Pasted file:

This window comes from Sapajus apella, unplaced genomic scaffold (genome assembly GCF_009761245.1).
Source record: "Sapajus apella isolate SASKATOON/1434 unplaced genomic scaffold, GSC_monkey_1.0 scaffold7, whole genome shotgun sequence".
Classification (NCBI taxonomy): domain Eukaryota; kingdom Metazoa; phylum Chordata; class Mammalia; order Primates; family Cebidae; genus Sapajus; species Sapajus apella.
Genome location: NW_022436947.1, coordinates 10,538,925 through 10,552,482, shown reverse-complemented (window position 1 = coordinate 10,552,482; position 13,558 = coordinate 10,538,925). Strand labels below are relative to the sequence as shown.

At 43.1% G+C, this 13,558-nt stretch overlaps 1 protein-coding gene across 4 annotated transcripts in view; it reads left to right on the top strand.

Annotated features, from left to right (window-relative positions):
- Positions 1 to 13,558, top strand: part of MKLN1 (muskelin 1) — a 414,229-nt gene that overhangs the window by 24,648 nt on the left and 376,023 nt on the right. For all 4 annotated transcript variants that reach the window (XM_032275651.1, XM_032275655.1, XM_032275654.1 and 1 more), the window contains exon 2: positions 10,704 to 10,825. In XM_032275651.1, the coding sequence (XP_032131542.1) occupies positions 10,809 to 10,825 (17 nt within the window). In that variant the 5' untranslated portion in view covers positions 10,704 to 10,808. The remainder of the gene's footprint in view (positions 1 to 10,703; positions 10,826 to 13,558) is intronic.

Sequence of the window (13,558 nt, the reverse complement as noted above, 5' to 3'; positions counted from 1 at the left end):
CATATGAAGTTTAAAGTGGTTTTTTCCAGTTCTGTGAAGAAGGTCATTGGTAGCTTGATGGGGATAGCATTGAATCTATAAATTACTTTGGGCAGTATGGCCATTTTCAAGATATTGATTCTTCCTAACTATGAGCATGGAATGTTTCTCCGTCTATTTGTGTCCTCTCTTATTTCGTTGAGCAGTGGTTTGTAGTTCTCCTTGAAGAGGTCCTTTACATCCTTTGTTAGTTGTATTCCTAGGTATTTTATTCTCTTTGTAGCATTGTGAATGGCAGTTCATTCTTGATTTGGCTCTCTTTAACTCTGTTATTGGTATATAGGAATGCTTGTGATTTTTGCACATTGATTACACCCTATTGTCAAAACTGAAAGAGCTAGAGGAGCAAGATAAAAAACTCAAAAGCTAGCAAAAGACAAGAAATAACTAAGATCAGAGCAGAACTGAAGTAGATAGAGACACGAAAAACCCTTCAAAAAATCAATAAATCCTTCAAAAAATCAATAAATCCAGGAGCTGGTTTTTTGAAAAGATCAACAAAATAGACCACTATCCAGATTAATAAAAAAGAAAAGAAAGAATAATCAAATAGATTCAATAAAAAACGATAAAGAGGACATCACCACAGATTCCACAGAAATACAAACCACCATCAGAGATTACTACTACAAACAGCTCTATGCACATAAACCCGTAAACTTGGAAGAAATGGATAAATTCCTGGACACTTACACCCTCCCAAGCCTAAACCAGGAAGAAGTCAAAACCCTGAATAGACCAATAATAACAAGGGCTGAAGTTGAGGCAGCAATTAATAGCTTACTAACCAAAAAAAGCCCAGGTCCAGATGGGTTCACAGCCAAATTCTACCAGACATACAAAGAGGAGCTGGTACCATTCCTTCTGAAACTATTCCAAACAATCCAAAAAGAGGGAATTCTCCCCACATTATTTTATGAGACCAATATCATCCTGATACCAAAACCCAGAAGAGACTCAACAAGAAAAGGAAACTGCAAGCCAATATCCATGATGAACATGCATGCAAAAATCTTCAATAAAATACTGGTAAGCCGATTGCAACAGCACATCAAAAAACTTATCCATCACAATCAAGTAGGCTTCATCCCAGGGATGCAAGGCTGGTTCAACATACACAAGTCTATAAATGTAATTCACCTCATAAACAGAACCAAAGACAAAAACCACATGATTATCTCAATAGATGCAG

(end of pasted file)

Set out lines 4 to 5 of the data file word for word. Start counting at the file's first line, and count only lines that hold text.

Genome location: NW_022436947.1, coordinates 10,538,925 through 10,552,482, shown reverse-complemented (window position 1 = coordinate 10,552,482; position 13,558 = coordinate 10,538,925). Strand labels below are relative to the sequence as shown.

At 43.1% G+C, this 13,558-nt stretch overlaps 1 protein-coding gene across 4 annotated transcripts in view; it reads left to right on the top strand.